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4 Critical Parts to Mail Campaigns

Updated on May 18, 2020
Mark O Richardson profile image

Mark works in the marketing industry and enjoys helping others to give them creative ideas to help them get better results.


Mail vs. Digital

We are surrounded by fake news, spam, phishing and click fraud. Email & digital ads can be blocked. Email lists can be unsubscribed from. It is said that most of the emails we receive is spam.
What is the first thing we do when we get home? Usually we check the mail. Mail cuts through the clutter. It is less intrusive than digital advertising. It is tangible and you must choose what to do with it. However, with it, companies typically have 3 seconds to get their message across. Most people only have one mailing address. There are nearly 159 million addresses in the USA ( Surprisingly, not everyone has a computer. This is most common with the elderly. Typically, the older someone is, the more they trust mail. Typically, the response rate on mail is much better than digital marketing. This article will talk about doing mail campaigns.

Things to Consider

Ask yourself: What issues/challenges have I had with marketing? What has worked in the past?

Have a strategy. What are your competitors are doing? What are your goals? What are your customers pain points so that you can ease the pain? What is your budget?


Target Audience

Netflix and Amazon work to personalize for their customers. You can do the same by knowing your target audience. If it is addressed to CURRENT RESIDENT, it will often lose people. You can purchase/rent lists from a list broker. Or, you may have a database of current/prior customers. They already love you and/or your product. They may spread the word for you. Typically, direct mail is best used to target the household versus an individual. Constantly whittle down your audience. Keep your data current and up to date. Have the demographics that include your target market.
If mailing to a business, use a low-key approach as it may get trashed if it looks too much like advertising. You may want to use lingo, especially if you are sending business mail to a specific industry. It is better if it looks important.
40% of your targets will read your letter or significant portions of it (according to Response Marketing Solutions). According to, on average, every $167 spent on direct mail, businesses make $2,095.
How long since your target bought? How often do they buy? How much do they buy?
Are you going to use targeted/direct mail? Or are you going to blanket/saturate a geographical area (EDDM-Every Door Direct Mail)? While targeted/direct mail costs more, you typically get a better response rate.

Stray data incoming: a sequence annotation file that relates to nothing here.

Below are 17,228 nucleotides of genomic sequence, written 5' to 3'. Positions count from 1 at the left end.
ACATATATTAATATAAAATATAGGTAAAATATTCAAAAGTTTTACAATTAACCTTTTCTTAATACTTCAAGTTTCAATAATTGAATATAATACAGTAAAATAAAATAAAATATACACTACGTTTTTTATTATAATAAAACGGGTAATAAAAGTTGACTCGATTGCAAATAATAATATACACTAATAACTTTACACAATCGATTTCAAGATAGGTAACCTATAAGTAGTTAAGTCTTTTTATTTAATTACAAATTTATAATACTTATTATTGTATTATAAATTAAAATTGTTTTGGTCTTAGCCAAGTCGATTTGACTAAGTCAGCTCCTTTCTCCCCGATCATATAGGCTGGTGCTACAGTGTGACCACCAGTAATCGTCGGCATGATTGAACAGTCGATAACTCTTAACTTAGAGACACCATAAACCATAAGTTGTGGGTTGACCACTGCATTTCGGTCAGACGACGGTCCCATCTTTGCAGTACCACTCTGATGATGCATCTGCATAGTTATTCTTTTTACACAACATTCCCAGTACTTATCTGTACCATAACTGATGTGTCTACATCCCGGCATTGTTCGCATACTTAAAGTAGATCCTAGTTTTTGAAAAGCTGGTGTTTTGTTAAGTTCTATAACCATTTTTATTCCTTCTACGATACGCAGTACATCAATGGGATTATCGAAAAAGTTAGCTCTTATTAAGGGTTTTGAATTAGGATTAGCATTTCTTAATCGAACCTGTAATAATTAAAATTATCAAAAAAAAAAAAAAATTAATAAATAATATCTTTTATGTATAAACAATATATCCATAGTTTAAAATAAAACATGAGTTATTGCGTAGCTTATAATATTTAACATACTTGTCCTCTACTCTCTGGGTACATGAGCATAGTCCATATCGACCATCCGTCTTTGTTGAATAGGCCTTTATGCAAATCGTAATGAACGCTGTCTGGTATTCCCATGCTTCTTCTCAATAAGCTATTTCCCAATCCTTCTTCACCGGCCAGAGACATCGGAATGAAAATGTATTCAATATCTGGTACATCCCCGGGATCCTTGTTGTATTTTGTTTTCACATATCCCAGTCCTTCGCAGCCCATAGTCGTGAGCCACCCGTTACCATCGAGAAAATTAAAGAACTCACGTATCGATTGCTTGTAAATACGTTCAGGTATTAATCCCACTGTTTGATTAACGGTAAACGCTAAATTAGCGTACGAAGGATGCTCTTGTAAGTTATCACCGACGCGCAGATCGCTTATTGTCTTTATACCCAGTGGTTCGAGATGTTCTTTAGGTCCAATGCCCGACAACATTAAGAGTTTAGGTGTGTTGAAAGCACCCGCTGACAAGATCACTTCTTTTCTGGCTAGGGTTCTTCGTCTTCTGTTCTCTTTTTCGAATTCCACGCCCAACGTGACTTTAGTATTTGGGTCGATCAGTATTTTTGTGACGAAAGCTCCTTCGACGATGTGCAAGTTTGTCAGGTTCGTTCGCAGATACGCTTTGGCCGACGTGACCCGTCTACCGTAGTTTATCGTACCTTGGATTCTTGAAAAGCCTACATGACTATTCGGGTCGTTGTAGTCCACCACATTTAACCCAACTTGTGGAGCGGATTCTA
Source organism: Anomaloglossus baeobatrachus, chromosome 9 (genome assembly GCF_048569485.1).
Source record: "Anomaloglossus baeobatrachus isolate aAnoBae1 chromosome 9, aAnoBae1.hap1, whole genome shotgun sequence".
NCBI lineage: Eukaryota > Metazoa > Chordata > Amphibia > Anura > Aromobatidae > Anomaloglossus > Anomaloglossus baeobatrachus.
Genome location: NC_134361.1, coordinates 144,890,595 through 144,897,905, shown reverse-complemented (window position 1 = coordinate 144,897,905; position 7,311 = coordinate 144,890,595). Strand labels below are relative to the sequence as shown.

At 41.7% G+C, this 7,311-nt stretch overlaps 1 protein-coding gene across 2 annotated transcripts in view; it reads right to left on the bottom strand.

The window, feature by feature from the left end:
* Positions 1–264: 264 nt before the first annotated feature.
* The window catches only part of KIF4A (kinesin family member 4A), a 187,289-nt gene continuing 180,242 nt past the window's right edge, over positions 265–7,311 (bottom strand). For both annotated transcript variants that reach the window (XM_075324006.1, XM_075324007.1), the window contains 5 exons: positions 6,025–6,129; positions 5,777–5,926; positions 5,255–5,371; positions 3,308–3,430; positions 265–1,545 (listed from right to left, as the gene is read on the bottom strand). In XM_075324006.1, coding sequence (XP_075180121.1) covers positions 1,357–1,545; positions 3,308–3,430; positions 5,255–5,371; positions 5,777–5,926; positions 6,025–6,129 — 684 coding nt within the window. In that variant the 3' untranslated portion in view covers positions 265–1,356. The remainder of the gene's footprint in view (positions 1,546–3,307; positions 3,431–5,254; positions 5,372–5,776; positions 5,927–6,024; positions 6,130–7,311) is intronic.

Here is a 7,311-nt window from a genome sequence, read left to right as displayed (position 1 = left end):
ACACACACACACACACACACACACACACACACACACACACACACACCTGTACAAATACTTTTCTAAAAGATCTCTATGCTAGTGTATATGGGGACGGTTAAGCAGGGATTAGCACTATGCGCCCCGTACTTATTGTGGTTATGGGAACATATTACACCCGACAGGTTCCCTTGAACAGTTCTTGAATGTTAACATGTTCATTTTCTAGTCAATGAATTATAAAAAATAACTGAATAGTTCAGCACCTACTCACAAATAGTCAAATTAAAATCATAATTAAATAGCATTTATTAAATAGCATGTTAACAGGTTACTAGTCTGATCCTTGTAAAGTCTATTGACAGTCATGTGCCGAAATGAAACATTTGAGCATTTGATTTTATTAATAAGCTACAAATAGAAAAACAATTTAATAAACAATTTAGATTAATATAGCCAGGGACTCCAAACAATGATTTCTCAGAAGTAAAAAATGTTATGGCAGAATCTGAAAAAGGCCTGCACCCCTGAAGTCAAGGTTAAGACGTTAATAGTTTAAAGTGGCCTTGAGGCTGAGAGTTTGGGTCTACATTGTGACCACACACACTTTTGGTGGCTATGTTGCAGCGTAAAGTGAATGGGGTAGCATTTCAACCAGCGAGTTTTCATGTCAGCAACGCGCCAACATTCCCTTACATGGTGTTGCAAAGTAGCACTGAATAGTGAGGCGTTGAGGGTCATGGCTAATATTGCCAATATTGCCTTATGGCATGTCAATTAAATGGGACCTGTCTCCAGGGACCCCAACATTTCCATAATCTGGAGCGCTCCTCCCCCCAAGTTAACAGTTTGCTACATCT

Goal/Offer/Call to Action

“Free, guaranteed or you save” catch the eye. Also “How To” works well. According to, 66% of millennials are more likely to use a coupon if they have a physical copy in hand. Examples of offers: You can have samples, discounts, personalized coupon codes, a free trial or money-back guarantee. Customers typically respond better to dollar amounts in savings versus percentages off. Have a deadline as it is human nature to procrastinate. The offer should be risk-free.



Be creative. Engage as many of the senses as possible. You can use photos or illustrations. Color works well. Make sure the images are clear. Differentiate from your competition. You may want to make it unique, yet simple. Be direct. Have a clear message, in a way people will understand. Do not make the mail pieces cluttered. Personalize it as much as possible. Read aloud if needed. Be brief. Write like you speak. Do some storytelling.
In general, have a question on the outside to prompt them to open it. You can have your postcard/envelope in different shapes. A mailing that is too big will waste money or get damaged in mailboxes; too small will look cramped. Postcards are good when your message can be presented clearly in a small space, perhaps for an event. Traditional letters & envelopes cost the most to produce, but it does provoke a response. Often this type is used for fundraising. First Class Mail, versus marketing mail, allows forwarding & returns and arrives faster. You could even have a magnet as part of your mailer. Some companies specialize in that. Black backgrounds can cause a problem while the mail goes through the system., from the US Postal Service, shows case studies and cutting-edge ideas.